New synopsis to follow around 3 PM.
Mother Nature continues to toy with me, weather forecast-wise. The surface, off-shore flow turned out weaker than the numerical models predicted. The vertical, temperature profile verified about as expected, but an early sea breeze (like yesterday) would cut into the potential warming for the day. I pared back my forecast high for the campus this morning, but it wasn't necessary. Hence, I had to go back to the drawing board and revise the temperature forecast for today/tomorrow. Elsewhere, modest warming also occurred in most areas. Some valley locales reached the mid/upper 70s by early afternoon. The Antelope Valley did warm significantly over yesterday (double digit warming over yesterday thanks to a return of westerly winds pushing out the recent, polar air incursion).
Ignoring my little forecast faux pas, the forecast thinking from yesterday continues. High pressure aloft will last one more day tomorrow before a cold trough moves into the state. Temperatures should be similar to today in most areas (plus to minus two degrees). Noticeable cooling will occur on Saturday when the aforementioned trough moves through the state from the northwest (currently located in the western Gulf of Alaska). Various models show sufficient, cold air instability for some showers in the northern mountains (north facing slopes of the Tehachapis). This could begin early Saturday and last through early Sunday. Snow levels will fall to around 4000 feet by early Sunday, but accumulations should be minor at that elevation (an inch at most though some higher elevation locales could pick up a few inches more).
Some model solutions also show showers occurring in the coastal mountains around San Luis Obispo/Santa Barbara Counties (mainly Saturday morning). There may also be marine layer induced showers around the coastal facing mountains in San Diego County (mainly Saturday). Rainfall from these showers should be well under a quarter inch.
For a time, I wasn't sure whether a defined, marine layer would form with the cold trough. Well, most of the models are predicting a sufficiently, moist layer for widespread, low clouds on Saturday. One model (WRF-ARW) is even predicting patchy, early morning drizzle (solution rejected for now). The low cloud field should become disrupted once a "dry" cold front passes through (near sunset Saturday on the Westside).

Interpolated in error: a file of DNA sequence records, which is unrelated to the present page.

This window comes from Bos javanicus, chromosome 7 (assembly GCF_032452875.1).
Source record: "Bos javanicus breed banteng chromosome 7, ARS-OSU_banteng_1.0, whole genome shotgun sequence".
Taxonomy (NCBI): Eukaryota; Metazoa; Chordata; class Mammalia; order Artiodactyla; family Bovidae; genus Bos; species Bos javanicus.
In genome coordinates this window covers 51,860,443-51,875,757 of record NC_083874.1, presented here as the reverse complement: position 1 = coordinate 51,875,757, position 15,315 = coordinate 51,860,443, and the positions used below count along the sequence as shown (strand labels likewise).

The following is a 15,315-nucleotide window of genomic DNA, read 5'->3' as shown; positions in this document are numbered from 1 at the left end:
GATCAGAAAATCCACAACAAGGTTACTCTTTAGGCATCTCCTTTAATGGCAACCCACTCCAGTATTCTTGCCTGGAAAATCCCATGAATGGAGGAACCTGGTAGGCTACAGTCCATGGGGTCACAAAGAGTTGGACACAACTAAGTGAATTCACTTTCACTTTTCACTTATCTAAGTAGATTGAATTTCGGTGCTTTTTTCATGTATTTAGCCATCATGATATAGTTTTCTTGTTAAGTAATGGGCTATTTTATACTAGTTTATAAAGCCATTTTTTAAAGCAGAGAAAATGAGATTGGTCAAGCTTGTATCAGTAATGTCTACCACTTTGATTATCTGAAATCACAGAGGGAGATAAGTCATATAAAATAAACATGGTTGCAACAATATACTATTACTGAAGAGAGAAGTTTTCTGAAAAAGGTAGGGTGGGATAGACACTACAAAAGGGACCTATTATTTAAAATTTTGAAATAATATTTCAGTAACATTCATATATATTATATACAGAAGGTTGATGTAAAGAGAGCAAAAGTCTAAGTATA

Breezy weather should develop in the wake of the trough passage late Saturday. How widespread it gets remains to be seen, but much of the coastal plain should be affected (wind gusts to 20 mph or higher at times). Wind speeds in Santa Ana wind prone areas could see peak gusts over 40 mph late Saturday night or Sunday (not restricted to higher elevations). The wind should diminish some by Monday, but a full fledged, off-shore flow will continue to promote breezy weather in Santa Ana wind prone areas (at least through early Wednesday). The model consensus is leaning against a strong wind event, but peak wind gusts may still reach 45 mph in some spots (especially higher elevations).
The predicted, off-shore flow early next week should produce slightly warmer than normal temperatures by Tuesday (polar air influx may cancel out effects of subsidence warming and produce just seasonable temperatures on Monday). A little more warming may occur on Wednesday (temperatures similar to today), assuming the predicted, off-shore flow doesn't fade till the late afternoon.
Today's model consensus wants to delay a rain threat next week. A threat of showers isn't likely before Thursday now. One model (ECMWF) delays wet weather to the end of the week, and it would be a very minor event. It's unclear if showers will be widespread in areal coverage when the predicted trough reaches southern California (be it Wednesday, Thursday, or Friday). At t his point, rainfall should be well under a quarter inch in most areas. Dry weather should follow for at least a day.
Details of weather remain fuzzy farther out in time, but cooler than normal weather appears likely for the week of Hanukkah/Christmas. A number of model solutions show wet weather for the entire state on a couple of days, but model agreement on which days is poor at this time. One event in southern California might occur on the 22nd (first full day of winter, astronomically speaking). Some model solutions hold onto the prospect of a white Christmas at the local resorts (fresh snowfall even more probable in the Sierras). I'm still reluctant to accept the consensus solution this far in advance despite fair model agreement. I'd like to wait a few more days before getting on the wet weather bandwagon.
UCLA Forecasts and analyses are written by James Murakami
– posted: 2019-12-13